To The Editor Of The Statesman

SIR, – I wonder whether there is any likelihood of the broad gauge railway being completed between Santahar and Siliguri during the lifetime of any of the present generation. This remark is called for because this piece of the line, which is now metre-gauge, is the worst laid of any in India, I think. It is for one’s sins that one is compelled to travel over it both to and from Darjeeling and other stations in North Bengal during the night, for any chance of rest or sleep during those hours – except perhaps for the “storm-proof” individual – is absolutely out of the question. The vibration, to call it by its mildest term, is so great that rest in any position for five consecutive minutes is impossible. When remarking on this to a railway official, I was told, “We are doing little to this section as the track will have to be re-laid for the broad-gauge.” Meanwhile the travelling public, who have been mulcted for enhanced fares and freights, are being victimised.




To The Editor Of The Statesman

SIR, -With reference to your Racing Correspondent’s notes in yesterday’s Statesman, I wish to point out that he is incorrect in his statement that the end portion of the public stand was reserved for members of the R.C.T.C. The only portions of the public stand reserved are the two rows of boxes, the passage behind each row, and one stairway (that the nearest to the Club Stand) leading to the boxes. I regret that there should have been any misunderstanding on the part of the public as to the arrangements, which are as stated above. The “wrathful person” who stated that he had watched the races for the last fifteen years from the steps, which are now reserved as an approach to the boxes, seems to forget that, during the last two Monsoon seasons, the whole of that portion of the stand was reserved for Club members.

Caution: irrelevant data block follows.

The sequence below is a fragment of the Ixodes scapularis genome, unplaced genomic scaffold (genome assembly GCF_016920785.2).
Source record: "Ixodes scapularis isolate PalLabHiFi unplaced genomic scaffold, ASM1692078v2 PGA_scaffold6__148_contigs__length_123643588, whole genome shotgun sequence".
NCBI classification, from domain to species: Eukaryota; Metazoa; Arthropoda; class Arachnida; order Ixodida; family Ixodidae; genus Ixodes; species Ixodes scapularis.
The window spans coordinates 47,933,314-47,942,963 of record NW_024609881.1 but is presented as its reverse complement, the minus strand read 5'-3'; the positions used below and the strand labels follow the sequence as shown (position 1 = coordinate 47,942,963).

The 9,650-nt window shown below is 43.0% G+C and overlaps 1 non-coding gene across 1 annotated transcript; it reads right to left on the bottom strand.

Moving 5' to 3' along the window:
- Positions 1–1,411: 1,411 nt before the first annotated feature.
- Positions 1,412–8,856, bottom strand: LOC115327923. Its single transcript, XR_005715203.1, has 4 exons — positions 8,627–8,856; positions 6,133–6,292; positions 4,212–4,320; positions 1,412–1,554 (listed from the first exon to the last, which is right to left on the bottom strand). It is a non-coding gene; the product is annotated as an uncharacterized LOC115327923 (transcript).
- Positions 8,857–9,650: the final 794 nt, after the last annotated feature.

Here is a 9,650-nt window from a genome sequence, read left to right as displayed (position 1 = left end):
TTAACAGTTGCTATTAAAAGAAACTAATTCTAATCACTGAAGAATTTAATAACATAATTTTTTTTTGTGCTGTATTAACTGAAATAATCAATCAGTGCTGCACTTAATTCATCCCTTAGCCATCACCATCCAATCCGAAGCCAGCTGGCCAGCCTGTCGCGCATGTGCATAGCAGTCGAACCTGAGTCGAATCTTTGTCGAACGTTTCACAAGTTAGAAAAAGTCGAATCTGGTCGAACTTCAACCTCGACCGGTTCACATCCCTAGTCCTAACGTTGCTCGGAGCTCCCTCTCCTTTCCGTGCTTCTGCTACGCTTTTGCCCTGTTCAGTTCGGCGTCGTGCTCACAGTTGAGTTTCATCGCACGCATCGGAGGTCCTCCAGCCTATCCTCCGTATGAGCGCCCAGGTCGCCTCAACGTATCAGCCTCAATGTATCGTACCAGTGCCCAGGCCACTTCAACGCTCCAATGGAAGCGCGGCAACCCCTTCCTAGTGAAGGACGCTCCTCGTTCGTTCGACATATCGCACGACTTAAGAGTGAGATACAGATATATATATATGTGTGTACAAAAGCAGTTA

Secretary, R.C.T.C. Calcutta.


To The Editor Of The Statesman

SIR, – With reference to the letter of Resident, published in The Statesman, I would suggest that, as the question of extending the tramways to DumDum and Barrackpore does not seem to be one for immediate solution, arrangements might immediately be made for the supply of filtered water and improved drainage system in villages like Belghoria and Sodepur, which have very easy means of conveyance by rail, so as to increase residential facilities for middle class people who now resort to the city for fear of malaria in the above-mentioned places. The municipalities of these places not having sufficient means for improving these villages, I think that either the Calcutta Corporation or the Improvement Trust might, in the interest of the poor citizens of Calcutta, carry out the necessary improvement works; and it will be cheaper to do so than to provide accommodation by further extending the city southward.